Inside Washington's Headlines

by Ken Feltman

Radnor Inc.

September 2008

 

Legislative insight

Political intelligence

 

 

 

 

 

 

 

 

 

Ken Feltman is Chairman of Radnor Inc., a political consulting and legislative relations firm in Washington, D.C. He is past-president of the International Association of Political Consultants and the American League of Lobbyists.

 

 

 

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Denver: Mile high anxiety

Shirley Temple had charisma as a child. But it cleared up as an adult.

- Totie Fields

Wednesday, August 27 - The Democrats who gathered in Denver did not trust each other. The Clinton camp was convinced that Hillary Clinton would be a stronger candidate in November. The Obama supporters were having doubts about their candidate. He was simply, well, too mushy.

Occasionally, the mistrust boiled over into hatred: Nobama buttons seemed to become more numerous as the week went on. Some Obama backers suggested that the Clinton team was coordinating and inciting what some called the "revenge of the angry women." The mood got nasty. The party elders went around saying everyone was coming together.

Just about that time, an Obama supporter would accuse someone - often former President Clinton - of undercutting Obama or even of racism. The cycle of recriminations would repeat. The two sides would get their punches in and, like wary boxers, would glare at each other across the room. Was that what the elders meant by coming together? At least they were in the same room.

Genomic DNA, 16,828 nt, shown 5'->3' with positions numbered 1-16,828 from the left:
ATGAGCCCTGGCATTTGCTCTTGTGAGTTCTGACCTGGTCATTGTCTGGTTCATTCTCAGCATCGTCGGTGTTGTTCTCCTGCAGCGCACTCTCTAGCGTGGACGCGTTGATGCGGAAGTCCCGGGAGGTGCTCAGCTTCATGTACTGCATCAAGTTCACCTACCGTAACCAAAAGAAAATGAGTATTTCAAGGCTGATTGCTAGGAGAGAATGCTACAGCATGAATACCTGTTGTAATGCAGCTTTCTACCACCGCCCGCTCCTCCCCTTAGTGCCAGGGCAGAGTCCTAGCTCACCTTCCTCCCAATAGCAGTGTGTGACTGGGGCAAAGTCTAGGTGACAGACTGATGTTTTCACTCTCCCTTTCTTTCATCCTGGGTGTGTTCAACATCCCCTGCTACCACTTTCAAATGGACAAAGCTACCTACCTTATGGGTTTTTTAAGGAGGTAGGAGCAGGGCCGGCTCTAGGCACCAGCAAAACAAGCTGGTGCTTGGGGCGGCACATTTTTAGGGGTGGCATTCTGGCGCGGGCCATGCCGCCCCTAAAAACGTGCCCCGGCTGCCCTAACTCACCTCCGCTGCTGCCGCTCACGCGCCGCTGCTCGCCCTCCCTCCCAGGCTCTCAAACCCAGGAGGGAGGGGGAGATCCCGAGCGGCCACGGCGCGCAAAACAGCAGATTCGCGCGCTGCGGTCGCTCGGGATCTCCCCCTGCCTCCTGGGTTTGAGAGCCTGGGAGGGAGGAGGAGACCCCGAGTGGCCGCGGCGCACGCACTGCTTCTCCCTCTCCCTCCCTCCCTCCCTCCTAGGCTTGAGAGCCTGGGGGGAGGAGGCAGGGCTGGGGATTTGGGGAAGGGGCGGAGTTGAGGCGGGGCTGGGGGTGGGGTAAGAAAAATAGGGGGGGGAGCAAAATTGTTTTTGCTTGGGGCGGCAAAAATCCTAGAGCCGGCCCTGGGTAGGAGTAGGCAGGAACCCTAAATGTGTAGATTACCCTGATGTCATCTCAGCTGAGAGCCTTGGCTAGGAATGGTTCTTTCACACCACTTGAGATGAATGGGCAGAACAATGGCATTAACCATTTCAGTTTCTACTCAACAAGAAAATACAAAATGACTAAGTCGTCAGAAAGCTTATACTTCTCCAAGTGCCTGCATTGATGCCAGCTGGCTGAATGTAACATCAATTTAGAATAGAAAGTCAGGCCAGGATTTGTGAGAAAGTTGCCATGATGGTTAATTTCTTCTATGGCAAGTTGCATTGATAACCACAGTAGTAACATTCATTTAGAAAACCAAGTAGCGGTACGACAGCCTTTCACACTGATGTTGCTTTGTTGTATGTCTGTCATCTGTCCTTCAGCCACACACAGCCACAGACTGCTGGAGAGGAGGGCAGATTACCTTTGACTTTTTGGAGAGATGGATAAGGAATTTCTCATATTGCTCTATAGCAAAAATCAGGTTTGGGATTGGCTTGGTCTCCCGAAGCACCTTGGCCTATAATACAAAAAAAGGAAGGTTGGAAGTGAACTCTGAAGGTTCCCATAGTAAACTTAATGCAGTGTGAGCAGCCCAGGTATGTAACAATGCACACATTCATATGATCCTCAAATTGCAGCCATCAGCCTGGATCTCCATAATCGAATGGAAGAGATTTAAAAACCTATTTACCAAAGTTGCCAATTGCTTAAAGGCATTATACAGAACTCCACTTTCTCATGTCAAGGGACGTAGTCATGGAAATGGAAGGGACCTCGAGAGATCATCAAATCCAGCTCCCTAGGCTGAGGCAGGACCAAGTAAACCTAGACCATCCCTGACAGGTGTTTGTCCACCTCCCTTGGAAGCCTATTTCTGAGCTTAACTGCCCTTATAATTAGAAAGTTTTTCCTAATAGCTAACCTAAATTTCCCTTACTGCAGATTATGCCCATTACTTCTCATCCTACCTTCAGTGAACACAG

Every convention has loads of consultants, pollsters and officials from the other party in attendance. At first, the Republicans in Denver seemed not to believe what they were observing. Then, they proceeded quickly through a period of cautiousness to giddiness, much of it alcohol induced.

Perhaps their own convention in St. Paul will be sobering.

Reporters and the assembled pundits kept contrasting the tension in Denver with their expectation of a well managed, happy and triumphal coronation. The media have been flooded with predictions that this convention will mark the end of the Clinton era and the beginning of an Obama administration that will be marked by social progress at home, the end of foreign entanglements, a lessening of estrangement between the United States and her allies abroad, with all of this led by a younger generation with its "feel good" optimism triumphant and pervasive.

The Clintons are not going away

That is not to be. Instead, the reality is that the Clinton team stared down Obama (not his team) and Obama blinked. That blink convinced many in both camps that Obama was too weak to win the election. Hillary got top billing on the second night of the convention and President Clinton was expected to upstage Senator Joe Biden on Wednesday. The Clintons would have stolen the first night, too, except for the appearance of Senator Ted Kennedy. Sometimes there is a perfect role for old war horses. Kennedy played the part brilliantly. But he, like most everybody on Monday, forgot to take a few shots at John McCain. So busy were these assembled Democrats with trying to land subtle punches on other Democrats that they ignored their opponent.